“And not just in profit, but really propitious profit if you consider what we could have as citizens if a small percentage of that profit were redirected to real reporting,” he said.
In an exclusive interview with The Rider News and the Rider University Network, Bernstein re-addressed this issue and called to action any journalist who feels strongly about the lack of true journalism from these large corporations.
“I think this thing with the networks is a real disgrace, and nobody ever talks about it in our business,” he said. “I think all of us ought to be talking about it. It ought to be the largest cry from working journalists today: ‘What is wrong with the networks?’ There’s tens of thousands of journalists in this country who shouldn’t have an issue with getting up and making it an issue. I think it’s pretty easy.”
In his address, Bernstein also emphasized the public’s lack of interest in the best obtainable version of the truth.
“It’s not just a problem of the information we are providing. We have a problem with our consumers and with citizens as well, because too many are looking for ideological and partisan ammunition to reinforce what they already believe they think they know. Real existing facts become unimportant and partisan or ideological cocoons are the unit through which information is evaluated.”
Senior public relations major Holly Jennings appreciated Bernstein’s honesty about the state of journalism and the media today.
“Carl Bernstein delivered what I felt to be the most important journalism speech of all time at Rider,” she said. “His traditional viewpoints regarding journalism really resonated with me. In a world so heavily permeated with social media and half-truths, Bernstein sticks to the roots of what quality journalism should be — a continuous, unrelenting search for the best obtainable version of the truth. This was a truly remarkable speech that should be heard by all students and journalism professionals around the globe.”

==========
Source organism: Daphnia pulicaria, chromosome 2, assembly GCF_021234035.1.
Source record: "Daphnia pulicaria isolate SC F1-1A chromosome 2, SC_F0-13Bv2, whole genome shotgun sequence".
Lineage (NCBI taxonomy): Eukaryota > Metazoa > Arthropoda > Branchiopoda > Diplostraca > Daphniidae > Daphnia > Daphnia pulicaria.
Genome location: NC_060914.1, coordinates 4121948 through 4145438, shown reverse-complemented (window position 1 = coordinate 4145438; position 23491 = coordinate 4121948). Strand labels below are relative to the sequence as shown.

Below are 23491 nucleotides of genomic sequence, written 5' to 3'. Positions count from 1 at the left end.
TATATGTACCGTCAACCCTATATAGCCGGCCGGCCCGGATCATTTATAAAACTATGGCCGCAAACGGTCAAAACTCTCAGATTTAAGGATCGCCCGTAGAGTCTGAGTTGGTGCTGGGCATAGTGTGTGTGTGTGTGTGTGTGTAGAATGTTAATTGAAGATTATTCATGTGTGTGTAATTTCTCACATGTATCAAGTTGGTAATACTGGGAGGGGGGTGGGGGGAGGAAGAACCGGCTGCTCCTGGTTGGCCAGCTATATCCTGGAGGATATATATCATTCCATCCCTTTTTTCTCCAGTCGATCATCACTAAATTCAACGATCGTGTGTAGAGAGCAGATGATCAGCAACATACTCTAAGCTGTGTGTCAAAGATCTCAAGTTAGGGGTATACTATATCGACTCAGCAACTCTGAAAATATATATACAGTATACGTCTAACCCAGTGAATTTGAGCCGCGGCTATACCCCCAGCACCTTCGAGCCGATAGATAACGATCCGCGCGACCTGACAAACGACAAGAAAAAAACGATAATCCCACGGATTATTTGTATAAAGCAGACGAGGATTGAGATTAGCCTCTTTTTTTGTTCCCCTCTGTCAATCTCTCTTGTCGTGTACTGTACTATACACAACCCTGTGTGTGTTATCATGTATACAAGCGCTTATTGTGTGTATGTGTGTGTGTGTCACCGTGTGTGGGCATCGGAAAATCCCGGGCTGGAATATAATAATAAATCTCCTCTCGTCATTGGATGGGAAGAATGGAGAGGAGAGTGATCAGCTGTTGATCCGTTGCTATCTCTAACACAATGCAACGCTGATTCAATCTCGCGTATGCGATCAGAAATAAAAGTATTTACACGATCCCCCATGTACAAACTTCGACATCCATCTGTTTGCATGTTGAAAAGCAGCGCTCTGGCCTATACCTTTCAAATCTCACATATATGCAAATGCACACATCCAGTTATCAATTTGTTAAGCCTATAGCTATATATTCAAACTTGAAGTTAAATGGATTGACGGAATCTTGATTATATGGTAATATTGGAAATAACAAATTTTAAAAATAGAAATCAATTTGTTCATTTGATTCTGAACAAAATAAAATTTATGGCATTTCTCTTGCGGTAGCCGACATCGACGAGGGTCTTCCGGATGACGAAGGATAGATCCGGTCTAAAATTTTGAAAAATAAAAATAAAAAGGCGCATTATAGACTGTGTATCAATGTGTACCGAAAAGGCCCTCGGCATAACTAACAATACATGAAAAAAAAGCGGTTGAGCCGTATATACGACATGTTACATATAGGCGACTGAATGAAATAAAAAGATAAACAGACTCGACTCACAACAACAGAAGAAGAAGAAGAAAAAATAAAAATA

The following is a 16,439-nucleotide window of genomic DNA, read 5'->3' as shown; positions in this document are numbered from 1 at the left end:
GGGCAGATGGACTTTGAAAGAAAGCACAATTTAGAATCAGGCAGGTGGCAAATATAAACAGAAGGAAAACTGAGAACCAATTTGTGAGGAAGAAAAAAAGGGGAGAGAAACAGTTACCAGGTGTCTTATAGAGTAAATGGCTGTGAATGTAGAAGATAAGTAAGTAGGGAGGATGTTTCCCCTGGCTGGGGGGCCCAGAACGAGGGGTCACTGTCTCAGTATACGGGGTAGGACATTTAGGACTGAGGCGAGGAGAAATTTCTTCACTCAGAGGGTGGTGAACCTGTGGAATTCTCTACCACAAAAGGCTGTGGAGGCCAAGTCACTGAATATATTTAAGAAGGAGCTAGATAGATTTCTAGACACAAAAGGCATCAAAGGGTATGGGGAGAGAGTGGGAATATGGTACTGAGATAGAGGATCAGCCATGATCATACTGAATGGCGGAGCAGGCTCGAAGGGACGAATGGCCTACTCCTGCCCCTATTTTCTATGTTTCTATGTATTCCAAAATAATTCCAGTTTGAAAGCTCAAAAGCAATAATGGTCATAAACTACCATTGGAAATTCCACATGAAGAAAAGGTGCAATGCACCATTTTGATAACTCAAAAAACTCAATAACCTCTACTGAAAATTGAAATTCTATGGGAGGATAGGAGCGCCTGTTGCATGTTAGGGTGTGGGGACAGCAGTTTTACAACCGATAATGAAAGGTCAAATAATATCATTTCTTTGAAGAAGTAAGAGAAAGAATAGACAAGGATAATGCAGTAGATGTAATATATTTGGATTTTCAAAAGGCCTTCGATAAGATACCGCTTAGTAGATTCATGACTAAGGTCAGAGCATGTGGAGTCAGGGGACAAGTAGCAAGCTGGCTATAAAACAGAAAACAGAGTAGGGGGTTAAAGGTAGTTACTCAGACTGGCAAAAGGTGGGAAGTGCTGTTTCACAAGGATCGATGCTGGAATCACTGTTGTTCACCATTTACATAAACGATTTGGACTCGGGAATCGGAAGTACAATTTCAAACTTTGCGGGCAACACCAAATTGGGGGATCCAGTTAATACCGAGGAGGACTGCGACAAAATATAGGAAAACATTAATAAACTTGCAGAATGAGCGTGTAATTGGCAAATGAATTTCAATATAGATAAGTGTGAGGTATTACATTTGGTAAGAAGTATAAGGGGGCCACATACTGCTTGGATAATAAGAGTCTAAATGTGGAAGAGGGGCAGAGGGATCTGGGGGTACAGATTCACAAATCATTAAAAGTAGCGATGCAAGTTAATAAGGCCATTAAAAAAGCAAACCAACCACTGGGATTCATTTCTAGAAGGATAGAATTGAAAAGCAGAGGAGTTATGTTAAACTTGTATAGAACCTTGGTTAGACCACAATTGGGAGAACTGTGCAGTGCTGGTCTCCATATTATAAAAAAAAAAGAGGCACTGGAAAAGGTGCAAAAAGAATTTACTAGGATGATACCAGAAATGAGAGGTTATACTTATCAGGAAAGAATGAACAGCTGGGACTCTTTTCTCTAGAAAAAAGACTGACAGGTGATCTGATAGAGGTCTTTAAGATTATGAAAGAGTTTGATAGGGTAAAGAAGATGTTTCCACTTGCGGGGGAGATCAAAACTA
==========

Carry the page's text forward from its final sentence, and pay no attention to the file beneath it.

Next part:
Bernstein also cited different Watergate examples, that highlighted instances where partisanship and a lack of commitment to the truth were not as present in politics or the media.
When it was revealed that Nixon refused to give up the tapings of Oval Office conversations, a special prosecutor insisted on subpoenaing those tapes.
“Nixon fired the special prosecutor, but his own attorney general and deputy attorney general refused to fire the special prosecutor during what was called the ‘Saturday Night Massacre,’ because they believed in the rule of law, because they believed in the Constitution of the United States,” Bernstein said.
And when Nixon needed a two-thirds vote from the Senate in the trial to be impeached, Barry Goldwater, a Republican and founder of the political conservative movement, sat down with the president, who was also a Republican. When Nixon asked him how many votes he had against impeachment in the Senate, Goldwater replied, “Maybe four, Mr. President, and you don’t have mine.”
“Those leaders believed in the Constitution of the United States, and that is why and how the system worked in Watergate without ideological or partisan excess. Compare that to what we have today,” Bernstein said.
Bernstein concluded his address with a connection back to the remembrance of 9/11.
“The great danger to free societies is darkness — that is to say governments, presidents and prime ministers who operate in excessive secrecy; who don’t want their deliberations and actions known or subjected to scrutiny,” he said. “That would be where, on this Constitution Day, on this observance of 9/11, I would hope our thoughts would go. The people who died on 9/11, if there is to be a legacy of their lives, it should be about who we are as a people — not about terrorists, not about terrorism, but about the Constitution of the United States.”